Posted by: Donna Douglass | Monday June 29, 2020

Life Lessons from my Kid

I don’t even remember what she did. But there I was, staring down my five-year-old, expecting some pithy answer to my “What do you need to do?” following some infraction or other. She tentatively stepped forward and wrapped her little arms around my legs. Obviously, I was way off. What was really needed was more love! Of course.

Posted by: Donna Douglass | Wednesday June 24, 2020

Bible lesson from life

Parts of my childhood were charmed, or so I’ve learned as an adult. Every holiday and for one week in the summer, all my cousins on my dad’s side gathered in Thornwood at Grandma and Grandpa’s house. It was just how things were.

Twenty acres of hillside forest, farm and lawn and a three-story stone house filled with nooks and crannies of character. We had a fort among the trees, took rides on the tractor, sledded around the house and down the long hill. We jumped the fish pond, galloped around the pasture and played hide-and-seek all over the house.

Thirty years later, I find that we also sipped soda on the porch swing, tossed chemicals into the fireplace to turn the flames different colors, played myriad games in the stone room and enjoyed music from the organ or record player piped through the house (before wireless speakers were even thought possible!).

And apparently, we also spend a good bit of our time there vacuuming the floral-patterned rugs, dusting the vanities in each room, pulling weeds in the garden and raking leaves.

In addition to the adrenaline-soaked action, I remember some of the more restful activities and none of the cleaning, yet they occupy huge sections of my cousins’ otherwise affectionate memories of “Grandma’s.” I am certain these were the same people with whom I grew up there, but I’m stumped by how differently we remember it.

The next time someone asks me why we need four perspectives of Jesus’ life and why they are different, I have a story to tell!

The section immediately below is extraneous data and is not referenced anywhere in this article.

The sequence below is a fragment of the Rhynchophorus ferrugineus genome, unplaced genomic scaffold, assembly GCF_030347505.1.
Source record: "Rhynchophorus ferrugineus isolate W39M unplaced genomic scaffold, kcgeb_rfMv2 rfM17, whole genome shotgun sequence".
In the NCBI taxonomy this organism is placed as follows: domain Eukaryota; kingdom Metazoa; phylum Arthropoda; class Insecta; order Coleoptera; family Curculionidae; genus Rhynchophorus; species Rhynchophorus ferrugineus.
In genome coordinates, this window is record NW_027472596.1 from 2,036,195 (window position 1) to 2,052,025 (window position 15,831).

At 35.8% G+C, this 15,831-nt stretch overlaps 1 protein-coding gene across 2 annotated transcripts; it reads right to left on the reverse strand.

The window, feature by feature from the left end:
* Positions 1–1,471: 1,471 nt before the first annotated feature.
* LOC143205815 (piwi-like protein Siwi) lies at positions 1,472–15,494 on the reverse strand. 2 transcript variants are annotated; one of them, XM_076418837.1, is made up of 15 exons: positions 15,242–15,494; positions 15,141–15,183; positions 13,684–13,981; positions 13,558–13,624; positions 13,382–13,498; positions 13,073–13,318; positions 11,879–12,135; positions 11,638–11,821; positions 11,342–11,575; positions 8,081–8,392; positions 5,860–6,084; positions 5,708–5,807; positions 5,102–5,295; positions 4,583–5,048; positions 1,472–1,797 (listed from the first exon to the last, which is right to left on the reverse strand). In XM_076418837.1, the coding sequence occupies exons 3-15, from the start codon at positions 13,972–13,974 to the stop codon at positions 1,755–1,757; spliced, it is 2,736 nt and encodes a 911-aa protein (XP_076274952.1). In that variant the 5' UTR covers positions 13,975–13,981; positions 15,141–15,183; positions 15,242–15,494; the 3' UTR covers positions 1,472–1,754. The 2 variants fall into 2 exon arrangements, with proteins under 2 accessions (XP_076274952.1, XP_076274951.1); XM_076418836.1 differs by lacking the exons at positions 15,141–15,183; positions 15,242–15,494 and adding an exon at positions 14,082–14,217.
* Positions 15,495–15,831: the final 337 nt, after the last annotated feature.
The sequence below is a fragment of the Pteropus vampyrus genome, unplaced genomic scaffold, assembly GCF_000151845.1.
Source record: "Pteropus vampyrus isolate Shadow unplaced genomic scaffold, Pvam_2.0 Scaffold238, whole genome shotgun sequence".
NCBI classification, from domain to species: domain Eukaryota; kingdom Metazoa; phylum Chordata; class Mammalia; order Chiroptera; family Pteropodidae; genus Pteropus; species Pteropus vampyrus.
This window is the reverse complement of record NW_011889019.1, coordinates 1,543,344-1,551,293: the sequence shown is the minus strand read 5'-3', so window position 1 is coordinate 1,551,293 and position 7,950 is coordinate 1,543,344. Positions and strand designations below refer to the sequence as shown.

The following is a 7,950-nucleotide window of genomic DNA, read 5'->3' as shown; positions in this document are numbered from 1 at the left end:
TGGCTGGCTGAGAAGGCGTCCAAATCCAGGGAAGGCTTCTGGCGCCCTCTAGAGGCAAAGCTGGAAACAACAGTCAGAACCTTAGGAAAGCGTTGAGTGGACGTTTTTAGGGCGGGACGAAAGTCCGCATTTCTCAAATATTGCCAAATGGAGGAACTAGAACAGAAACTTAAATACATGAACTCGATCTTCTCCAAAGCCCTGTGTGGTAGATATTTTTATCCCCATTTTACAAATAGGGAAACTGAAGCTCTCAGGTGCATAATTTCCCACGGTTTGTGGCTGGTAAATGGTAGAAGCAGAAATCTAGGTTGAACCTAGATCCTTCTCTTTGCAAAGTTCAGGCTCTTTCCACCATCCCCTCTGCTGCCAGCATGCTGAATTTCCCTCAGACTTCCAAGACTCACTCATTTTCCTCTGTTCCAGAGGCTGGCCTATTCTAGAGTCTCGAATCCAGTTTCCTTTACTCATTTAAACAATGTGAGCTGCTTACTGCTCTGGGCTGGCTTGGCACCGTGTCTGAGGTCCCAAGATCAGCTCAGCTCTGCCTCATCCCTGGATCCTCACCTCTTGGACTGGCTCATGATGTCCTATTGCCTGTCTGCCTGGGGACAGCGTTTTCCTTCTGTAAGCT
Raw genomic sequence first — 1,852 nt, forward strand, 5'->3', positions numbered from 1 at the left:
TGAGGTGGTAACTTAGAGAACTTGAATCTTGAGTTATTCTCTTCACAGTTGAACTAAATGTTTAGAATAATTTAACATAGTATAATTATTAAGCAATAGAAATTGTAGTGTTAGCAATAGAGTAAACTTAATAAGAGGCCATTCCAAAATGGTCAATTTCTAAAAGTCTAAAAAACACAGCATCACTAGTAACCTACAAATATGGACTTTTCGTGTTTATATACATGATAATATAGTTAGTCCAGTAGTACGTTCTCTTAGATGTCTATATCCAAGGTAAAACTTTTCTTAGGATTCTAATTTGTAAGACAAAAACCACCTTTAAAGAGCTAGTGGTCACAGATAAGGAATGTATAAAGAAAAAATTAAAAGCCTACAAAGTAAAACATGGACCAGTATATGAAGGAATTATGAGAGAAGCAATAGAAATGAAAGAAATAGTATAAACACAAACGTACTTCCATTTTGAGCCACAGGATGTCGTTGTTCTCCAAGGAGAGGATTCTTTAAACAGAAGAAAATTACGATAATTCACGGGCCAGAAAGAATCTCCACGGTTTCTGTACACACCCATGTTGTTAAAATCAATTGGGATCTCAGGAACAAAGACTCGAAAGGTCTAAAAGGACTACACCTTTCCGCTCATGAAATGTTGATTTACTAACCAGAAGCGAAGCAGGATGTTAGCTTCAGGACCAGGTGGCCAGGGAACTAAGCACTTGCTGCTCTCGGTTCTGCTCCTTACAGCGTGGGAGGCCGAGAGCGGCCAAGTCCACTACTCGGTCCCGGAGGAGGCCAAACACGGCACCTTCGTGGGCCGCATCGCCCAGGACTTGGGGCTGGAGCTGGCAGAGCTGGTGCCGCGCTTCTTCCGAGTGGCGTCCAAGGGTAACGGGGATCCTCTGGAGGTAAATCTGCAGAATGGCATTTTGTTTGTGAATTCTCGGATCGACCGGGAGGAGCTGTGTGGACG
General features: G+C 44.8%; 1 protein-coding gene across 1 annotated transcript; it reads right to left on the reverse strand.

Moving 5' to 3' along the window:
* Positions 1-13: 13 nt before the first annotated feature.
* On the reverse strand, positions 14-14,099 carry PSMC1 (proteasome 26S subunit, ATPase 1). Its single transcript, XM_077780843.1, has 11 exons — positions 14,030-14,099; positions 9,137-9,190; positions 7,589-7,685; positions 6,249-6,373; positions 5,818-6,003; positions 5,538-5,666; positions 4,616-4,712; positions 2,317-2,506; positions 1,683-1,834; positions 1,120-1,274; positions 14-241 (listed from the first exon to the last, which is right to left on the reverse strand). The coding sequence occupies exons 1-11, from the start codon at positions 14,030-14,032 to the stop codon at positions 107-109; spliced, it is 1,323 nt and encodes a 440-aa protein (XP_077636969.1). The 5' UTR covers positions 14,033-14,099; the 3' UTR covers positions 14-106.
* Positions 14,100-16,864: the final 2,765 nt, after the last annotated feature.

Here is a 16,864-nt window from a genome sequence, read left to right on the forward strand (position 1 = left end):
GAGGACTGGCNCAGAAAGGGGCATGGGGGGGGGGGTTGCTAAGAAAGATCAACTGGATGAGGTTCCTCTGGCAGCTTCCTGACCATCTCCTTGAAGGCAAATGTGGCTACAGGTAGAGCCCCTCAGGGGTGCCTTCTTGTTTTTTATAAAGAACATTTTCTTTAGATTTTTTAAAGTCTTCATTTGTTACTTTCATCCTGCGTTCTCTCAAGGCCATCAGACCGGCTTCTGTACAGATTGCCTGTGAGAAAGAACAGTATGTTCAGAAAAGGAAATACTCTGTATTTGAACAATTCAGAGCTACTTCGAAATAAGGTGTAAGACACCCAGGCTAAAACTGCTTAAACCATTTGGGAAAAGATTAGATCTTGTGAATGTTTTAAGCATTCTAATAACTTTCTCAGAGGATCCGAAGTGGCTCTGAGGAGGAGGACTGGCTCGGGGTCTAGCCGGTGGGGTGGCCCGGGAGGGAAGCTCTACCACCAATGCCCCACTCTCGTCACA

Posted by: Donna Douglass | Wednesday May 6, 2020

Trajectory

“Mom, look! There’s a brown man next to peach-colored man!”

“Shhhh, honey. We can’t see that. People of all colors are equal. We must not see skin color.”

The little girl marveled at the men of different colors, puzzled, but went on skipping and holding Mom’s hand as years passed.

“Look, Mom! Why is that man in a wheel chair?”

“Shhh, honey. We can’t see that. People of all mobility and ability levels are equal. We must not see differing capabilities.”

The little girl watched a runner sprint by the wheel chair, puzzled, but went on skipping and holding Mom’s hand as years passed.

“Look, Mom! Why are those two men and those two women holding hands?”

“Shhh, honey. We can’t see that. The choices people make are all equal. We must not see their choices.”

The little girl’s heart troubled her as she watch the two couples. Then her eyes rested on a man and woman holding hands and the trouble cloud left. She went on walking and holding Mom’s hand as years passed.

“Mom, why are all the people gray and lifeless? They are all the same. I can’t tell them apart!”

“We must see them all the same. We must ignore all color, ability and choices. They are all the same. Culture says so.”

The girl’s hand flew to her face as all color drained from it, terror filling her little body. “Am I as gray and lifeless as they?”

“Look, Dad! I can do it!”

“Yes, you can,” Dad smiled patiently.

“Look, Dad! I can do it better than they can!”

“Yes, you can,” Dad agreed.

“Look, Dad! I’m better than them!”

“Yes, my precious. You sure are,” Dad affirmed.